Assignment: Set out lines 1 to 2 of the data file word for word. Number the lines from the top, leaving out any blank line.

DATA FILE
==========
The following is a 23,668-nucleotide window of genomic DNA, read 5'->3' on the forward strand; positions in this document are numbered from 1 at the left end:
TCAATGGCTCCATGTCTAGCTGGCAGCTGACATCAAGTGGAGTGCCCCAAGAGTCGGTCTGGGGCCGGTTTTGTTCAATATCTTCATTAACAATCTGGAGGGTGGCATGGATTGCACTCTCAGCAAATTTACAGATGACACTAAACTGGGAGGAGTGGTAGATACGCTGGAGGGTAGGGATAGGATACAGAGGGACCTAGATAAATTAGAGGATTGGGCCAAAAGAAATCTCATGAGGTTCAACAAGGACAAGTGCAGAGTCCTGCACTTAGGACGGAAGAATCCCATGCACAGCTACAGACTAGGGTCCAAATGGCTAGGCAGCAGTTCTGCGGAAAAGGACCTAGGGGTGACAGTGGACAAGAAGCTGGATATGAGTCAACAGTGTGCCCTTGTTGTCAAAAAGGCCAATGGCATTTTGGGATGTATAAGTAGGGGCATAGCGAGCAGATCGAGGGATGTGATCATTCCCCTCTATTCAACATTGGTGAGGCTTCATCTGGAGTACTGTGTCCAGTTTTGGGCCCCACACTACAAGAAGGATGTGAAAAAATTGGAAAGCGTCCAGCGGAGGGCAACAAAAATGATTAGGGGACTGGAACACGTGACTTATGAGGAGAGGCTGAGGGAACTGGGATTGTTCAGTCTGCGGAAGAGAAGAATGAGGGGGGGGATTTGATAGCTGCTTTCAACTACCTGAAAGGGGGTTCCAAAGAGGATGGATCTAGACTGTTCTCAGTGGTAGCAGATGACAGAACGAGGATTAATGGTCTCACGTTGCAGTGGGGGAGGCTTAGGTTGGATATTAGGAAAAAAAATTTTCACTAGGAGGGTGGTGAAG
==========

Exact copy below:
The following is a 23,668-nucleotide window of genomic DNA, read 5'->3' on the forward strand; positions in this document are numbered from 1 at the left end:
TCAATGGCTCCATGTCTAGCTGGCAGCTGACATCAAGTGGAGTGCCCCAAGAGTCGGTCTGGGGCCGGTTTTGTTCAATATCTTCATTAACAATCTGGAGGGTGGCATGGATTGCACTCTCAGCAAATTTACAGATGACACTAAACTGGGAGGAGTGGTAGATACGCTGGAGGGTAGGGATAGGATACAGAGGGACCTAGATAAATTAGAGGATTGGGCCAAAAGAAATCTCATGAGGTTCAACAAGGACAAGTGCAGAGTCCTGCACTTAGGACGGAAGAATCCCATGCACAGCTACAGACTAGGGTCCAAATGGCTAGGCAGCAGTTCTGCGGAAAAGGACCTAGGGGTGACAGTGGACAAGAAGCTGGATATGAGTCAACAGTGTGCCCTTGTTGTCAAAAAGGCCAATGGCATTTTGGGATGTATAAGTAGGGGCATAGCGAGCAGATCGAGGGATGTGATCATTCCCCTCTATTCAACATTGGTGAGGCTTCATCTGGAGTACTGTGTCCAGTTTTGGGCCCCACACTACAAGAAGGATGTGAAAAAATTGGAAAGCGTCCAGCGGAGGGCAACAAAAATGATTAGGGGACTGGAACACGTGACTTATGAGGAGAGGCTGAGGGAACTGGGATTGTTCAGTCTGCGGAAGAGAAGAATGAGGGGGGGGATTTGATAGCTGCTTTCAACTACCTGAAAGGGGGTTCCAAAGAGGATGGATCTAGACTGTTCTCAGTGGTAGCAGATGACAGAACGAGGATTAATGGTCTCACGTTGCAGTGGGGGAGGCTTAGGTTGGATATTAGGAAAAAAAATTTTCACTAGGAGGGTGGTGAAG